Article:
Life on the road in the NBA is supposed to be a battle of attrition, fraught with jet lag, living out of suitcases and sleeping in airports. It’s supposed to be filled with games in enemy arenas tilted with unfriendly whistles and acerbic leather lungs in the champagne seats.
There are supposed to be no gimmes on the road in the NBA. Even the dregs of the league can manage to play at least .500 ball in their own building.
That’s the way it is, pretty much, for visiting teams. Until they come to Detroit, er, Auburn Hills.
They’re papering the houses for Pistons games again. Just like they did when the team got dropped off on Detroit’s porch by owner Fred Zollner in 1957, when he moved his Pistons from Fort Wayne, IN.
First at Olympia Stadium, then at Cobo Arena, the Pistons would be lucky to fill a third of the building. Phony attendance figures would be announced over the PA. Even among the puny crowds, a good portion of them got in for free or at reduced rates, thanks to all the coupons floating around town.
When the Pistons grew up enough to build their own basketball Palace back in 1988, it was thought that the days of papering the houses were long gone.
But the franchise has returned to its old ways.
They’re not counting too good at the Palace, and it’s getting embarrassing.
The Palace can’t possibly afford the Pistons much in the way of a home court advantage these days. It’s too quiet, too polite an atmosphere. Once again the building is less than half full, like the old days of Pistons basketball, when the shorts had buckles and the socks were wool and sagging.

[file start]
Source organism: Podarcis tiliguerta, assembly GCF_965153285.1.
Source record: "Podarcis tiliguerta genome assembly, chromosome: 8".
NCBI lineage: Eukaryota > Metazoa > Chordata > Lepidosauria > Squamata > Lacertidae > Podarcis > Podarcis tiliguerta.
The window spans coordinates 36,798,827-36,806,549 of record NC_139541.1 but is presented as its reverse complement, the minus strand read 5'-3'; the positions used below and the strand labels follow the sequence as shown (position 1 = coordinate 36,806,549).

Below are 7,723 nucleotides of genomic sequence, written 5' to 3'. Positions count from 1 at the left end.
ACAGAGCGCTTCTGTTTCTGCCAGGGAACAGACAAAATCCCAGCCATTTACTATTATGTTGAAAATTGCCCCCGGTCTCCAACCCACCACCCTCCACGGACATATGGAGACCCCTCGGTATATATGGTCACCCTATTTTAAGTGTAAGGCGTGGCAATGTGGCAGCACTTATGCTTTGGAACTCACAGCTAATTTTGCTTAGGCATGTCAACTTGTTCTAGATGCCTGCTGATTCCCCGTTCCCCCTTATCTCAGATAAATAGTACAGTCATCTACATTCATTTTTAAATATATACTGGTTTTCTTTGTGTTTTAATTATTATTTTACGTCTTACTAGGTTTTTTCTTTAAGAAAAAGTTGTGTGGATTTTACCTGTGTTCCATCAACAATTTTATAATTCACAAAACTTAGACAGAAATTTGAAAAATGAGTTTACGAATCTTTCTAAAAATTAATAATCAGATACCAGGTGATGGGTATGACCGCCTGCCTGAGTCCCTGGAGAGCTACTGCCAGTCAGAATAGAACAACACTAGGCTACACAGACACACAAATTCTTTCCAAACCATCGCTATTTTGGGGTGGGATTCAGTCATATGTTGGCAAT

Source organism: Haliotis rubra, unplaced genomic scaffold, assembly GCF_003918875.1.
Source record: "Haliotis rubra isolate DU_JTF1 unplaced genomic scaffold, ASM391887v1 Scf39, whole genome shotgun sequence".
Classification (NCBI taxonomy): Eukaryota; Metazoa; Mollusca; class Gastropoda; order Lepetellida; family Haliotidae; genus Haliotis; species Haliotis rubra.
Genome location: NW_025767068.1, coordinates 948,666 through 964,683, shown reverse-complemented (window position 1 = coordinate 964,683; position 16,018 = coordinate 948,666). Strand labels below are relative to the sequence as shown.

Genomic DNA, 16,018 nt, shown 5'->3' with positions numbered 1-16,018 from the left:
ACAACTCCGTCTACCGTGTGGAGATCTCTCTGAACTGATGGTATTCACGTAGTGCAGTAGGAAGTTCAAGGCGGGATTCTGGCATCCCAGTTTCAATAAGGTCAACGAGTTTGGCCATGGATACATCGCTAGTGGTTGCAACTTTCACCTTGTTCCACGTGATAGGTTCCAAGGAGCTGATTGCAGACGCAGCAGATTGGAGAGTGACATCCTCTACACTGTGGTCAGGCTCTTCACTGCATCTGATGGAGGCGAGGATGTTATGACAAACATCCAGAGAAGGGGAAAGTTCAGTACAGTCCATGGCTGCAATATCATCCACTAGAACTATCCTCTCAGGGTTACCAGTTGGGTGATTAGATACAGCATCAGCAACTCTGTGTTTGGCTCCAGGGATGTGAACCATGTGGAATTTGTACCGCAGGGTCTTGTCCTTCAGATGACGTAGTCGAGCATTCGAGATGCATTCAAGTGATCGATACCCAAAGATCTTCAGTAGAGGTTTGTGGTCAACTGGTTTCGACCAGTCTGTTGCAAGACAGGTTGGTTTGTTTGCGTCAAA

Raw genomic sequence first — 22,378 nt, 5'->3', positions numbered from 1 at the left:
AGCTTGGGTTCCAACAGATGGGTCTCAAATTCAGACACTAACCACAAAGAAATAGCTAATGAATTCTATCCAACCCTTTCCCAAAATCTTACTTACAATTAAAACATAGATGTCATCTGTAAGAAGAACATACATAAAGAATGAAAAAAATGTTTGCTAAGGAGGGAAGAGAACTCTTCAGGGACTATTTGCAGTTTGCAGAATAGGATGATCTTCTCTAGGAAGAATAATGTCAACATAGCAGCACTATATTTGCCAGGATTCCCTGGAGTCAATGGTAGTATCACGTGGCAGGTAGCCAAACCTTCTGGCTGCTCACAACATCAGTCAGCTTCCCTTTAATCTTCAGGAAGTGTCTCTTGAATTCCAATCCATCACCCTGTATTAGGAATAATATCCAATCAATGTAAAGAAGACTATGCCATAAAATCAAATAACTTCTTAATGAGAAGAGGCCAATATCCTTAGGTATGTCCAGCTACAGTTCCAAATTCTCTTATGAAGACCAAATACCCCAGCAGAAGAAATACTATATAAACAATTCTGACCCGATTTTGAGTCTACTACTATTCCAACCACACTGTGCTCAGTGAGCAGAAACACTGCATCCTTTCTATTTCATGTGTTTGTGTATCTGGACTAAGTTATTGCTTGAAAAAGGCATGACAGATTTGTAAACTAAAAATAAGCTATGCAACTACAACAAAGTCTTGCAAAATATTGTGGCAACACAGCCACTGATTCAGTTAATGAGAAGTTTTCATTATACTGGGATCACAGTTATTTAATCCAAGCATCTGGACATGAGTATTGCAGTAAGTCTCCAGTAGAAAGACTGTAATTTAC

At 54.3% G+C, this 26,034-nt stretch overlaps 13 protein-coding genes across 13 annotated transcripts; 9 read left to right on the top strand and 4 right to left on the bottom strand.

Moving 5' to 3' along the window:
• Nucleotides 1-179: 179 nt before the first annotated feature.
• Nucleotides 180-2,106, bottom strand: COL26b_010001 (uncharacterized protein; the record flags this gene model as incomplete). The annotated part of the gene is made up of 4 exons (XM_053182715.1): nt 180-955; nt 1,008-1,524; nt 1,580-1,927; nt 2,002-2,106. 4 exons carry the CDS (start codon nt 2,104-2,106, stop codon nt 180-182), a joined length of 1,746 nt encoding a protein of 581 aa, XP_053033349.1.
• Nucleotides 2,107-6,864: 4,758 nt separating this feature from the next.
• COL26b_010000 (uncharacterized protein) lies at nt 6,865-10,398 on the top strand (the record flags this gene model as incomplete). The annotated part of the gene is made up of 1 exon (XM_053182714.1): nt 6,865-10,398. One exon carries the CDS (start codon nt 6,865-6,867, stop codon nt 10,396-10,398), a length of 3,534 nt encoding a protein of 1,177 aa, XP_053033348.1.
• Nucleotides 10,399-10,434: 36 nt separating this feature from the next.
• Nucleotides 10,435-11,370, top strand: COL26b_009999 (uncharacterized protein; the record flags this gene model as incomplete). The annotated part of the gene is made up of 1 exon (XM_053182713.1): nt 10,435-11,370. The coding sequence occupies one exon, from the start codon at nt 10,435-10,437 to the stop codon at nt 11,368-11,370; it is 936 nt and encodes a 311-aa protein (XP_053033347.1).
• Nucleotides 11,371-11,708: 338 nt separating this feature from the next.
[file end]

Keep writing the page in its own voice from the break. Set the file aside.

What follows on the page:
The attendance figures are again papering the house. The other night against the Phoenix Suns, the public address announced a crowd of 10,000-plus. Like the old joke goes, maybe there were 10,000 people—but 7,000 came disguised as empty seats.
I watched the game on television, and try as you might as a director in the production truck, you can’t hide empty seats—especially when they were in as long supply as they were that night. No offense to the ladies, but the crowd looked like that of a WNBA game.
The Pistons would make a basket, make a defensive stop, do something else good—and there was plenty of good in the 117-77 romp—and the efforts would be greeted with polite applause. Golf claps, if you will.
Fans dotted the landscape at generous distances from each other, as if everyone had consumed garlic for dinner. It was a good night if you had to get up often to run to the bathroom or the refreshment stand, or merely stretch out.
Yet the Pistons had the gall and audacity to announce a crowd of over 10,000 on a night when the fans could hear the players talk—and vice versa. Maybe they counted everyone twice, to be safe.
This was Pistons basketball, some 45 to 50 years ago, when Cobo was visited by only the most curious, and sometimes for free. They announced phony crowds back then, too.
I never thought those days would return.
But maybe I shouldn’t be so surprised, because once again, Detroit is proving itself to be a front-running town when it comes to pro basketball.
Two of the loudest venues I’ve ever experienced, however, have involved Pistons games.
They were 20 years apart.
The first was in April 1984, at Joe Louis Arena. First round of the playoffs—the Pistons first appearance in the postseason in seven years. The fifth and deciding game—the night Isiah Thomas went crazy against the New York Knicks, scoring 16 points in the final 90 seconds of regulation in a game in which the Pistons lost in overtime.